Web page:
Diffuse Intrinsic Pontine Glioma: From Diagnosis to Next-Generation Clinical Trials
Purpose of review
This review of diffuse intrinsic pontine glioma (DIPG) provides clinical background, a systematic approach to diagnosis and initial care, and synthesizes historical, modern, and future directions for treatment. We present evidence supporting neurosurgical biopsy, early palliative care involvement, limitation of glucocorticoid use, and the leveraging of preclinical DIPG models as a pipeline to next-generation clinical trials.
New molecular understanding of pediatric high-grade gliomas has led to the reclassification of DIPG as one member of a family of diffuse gliomas occurring in the midline of the central nervous system that exhibit pathognomonic mutations in genes encoding histone 3 (H3 K27M). DIPG remains a clinically relevant term, though diagnostically the 80% of DIPG cases that exhibit the H3 K27M mutation have been reclassified as diffuse midline glioma, H3 K27M-mutant. Re-irradiation has been shown to be well-tolerated and of potential benefit. Epigenetic targeting of transcriptional dependencies in preclinical models is fueling molecularly targeted clinical trials. Chimeric antigen receptor T cell immunotherapy has also demonstrated efficacy in preclinical models and provides a promising new clinical strategy.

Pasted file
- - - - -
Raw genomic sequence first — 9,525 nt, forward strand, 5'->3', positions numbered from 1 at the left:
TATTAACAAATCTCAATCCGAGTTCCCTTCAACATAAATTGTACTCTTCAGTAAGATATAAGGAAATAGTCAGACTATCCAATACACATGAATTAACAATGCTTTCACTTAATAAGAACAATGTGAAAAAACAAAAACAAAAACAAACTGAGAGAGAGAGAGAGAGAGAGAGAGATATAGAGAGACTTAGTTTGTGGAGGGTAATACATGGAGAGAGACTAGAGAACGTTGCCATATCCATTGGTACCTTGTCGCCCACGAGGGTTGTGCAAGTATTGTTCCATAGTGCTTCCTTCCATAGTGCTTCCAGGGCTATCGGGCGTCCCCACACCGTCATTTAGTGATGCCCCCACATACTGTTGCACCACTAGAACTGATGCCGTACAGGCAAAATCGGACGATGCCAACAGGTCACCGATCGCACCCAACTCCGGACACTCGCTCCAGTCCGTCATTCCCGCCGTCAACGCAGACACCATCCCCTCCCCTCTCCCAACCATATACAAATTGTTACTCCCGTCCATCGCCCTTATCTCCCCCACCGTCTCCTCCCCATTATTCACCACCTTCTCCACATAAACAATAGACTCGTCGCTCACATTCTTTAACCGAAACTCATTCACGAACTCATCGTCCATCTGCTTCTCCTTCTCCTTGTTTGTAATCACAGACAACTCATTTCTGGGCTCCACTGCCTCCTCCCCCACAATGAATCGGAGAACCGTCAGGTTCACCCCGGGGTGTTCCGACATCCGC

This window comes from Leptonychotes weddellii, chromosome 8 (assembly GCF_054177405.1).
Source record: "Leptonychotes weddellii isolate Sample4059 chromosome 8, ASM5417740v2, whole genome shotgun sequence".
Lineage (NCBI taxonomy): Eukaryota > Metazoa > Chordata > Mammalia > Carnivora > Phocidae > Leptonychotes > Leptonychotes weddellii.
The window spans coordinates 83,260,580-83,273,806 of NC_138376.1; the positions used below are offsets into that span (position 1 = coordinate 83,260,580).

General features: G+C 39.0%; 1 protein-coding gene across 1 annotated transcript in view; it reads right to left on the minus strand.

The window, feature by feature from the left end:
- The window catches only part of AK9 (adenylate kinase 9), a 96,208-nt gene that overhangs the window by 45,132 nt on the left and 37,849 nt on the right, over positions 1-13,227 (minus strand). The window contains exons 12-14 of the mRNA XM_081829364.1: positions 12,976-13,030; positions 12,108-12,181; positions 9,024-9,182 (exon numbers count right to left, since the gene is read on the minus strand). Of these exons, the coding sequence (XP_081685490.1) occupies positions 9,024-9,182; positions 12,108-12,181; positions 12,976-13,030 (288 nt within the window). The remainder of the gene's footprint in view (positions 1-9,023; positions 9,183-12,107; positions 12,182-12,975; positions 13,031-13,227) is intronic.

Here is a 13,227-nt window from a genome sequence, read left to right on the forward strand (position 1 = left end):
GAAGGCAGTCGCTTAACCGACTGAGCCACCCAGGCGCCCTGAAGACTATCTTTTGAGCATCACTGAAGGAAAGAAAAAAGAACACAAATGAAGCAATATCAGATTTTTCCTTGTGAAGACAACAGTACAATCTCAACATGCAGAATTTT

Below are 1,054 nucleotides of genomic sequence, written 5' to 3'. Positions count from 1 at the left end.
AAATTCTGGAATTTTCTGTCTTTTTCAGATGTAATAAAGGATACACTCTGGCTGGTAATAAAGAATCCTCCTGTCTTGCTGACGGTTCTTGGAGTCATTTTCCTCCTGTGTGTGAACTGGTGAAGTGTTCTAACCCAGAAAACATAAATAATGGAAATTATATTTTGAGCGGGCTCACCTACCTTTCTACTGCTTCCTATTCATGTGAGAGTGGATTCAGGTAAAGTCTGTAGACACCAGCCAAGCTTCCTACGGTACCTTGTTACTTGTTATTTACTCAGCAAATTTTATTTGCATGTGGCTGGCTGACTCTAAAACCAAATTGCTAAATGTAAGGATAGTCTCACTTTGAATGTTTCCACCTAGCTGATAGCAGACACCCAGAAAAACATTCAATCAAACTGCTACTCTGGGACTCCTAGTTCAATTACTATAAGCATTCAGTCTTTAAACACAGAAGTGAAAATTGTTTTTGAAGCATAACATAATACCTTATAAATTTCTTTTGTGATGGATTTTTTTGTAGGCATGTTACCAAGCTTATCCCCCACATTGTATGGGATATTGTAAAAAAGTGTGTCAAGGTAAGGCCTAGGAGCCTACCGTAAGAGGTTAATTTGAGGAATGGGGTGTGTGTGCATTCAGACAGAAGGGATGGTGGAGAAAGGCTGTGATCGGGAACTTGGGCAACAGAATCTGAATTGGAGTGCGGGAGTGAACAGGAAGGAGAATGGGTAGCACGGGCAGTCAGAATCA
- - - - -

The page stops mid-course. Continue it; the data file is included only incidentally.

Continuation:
DIPG is a universally fatal, epigenetically driven tumor of the pons that is considered part of a broader class of diffuse midline gliomas sharing H3 K27M mutations. Radiation remains the standard of care, single-agent temozolomide is not recommended, and glucocorticoids should be used only sparingly. A rapid evolution of understanding in the chromatin, signaling, and immunological biology of DIPG may soon result in clinical breakthroughs.
KeywordsDiffuse intrinsic pontine glioma DIPG H3 K27M mutation Diffuse midline glioma DMG
The authors gratefully acknowledge support from the National Institute of Neurological Disorders and Stroke (R01NS092597), NIH Director’s Pioneer Award (DP1NS111132), Unravel Pediatric Cancer, McKenna Claire Foundation, Virginia and D.K. Ludwig Fund for Cancer Research, ChadTough Foundation, Defeat DIPG, and Abbie’s Army Foundation.
Compliance with Ethical Standards
Conflict of Interest
Nicholas A. Vitanza declares no potential conflicts of interest. Michelle Monje has a pending patent entitled “CAR T cell therapy to treat H3K27M midline gliomas.”
Human and Animal Rights and Informed Consent
This article does not contain any studies with human or animal subjects performed by any of the authors.
References and Recommended Reading
Papers of particular interest, published recently, have been highlighted as: • Of importance •• Of major importance
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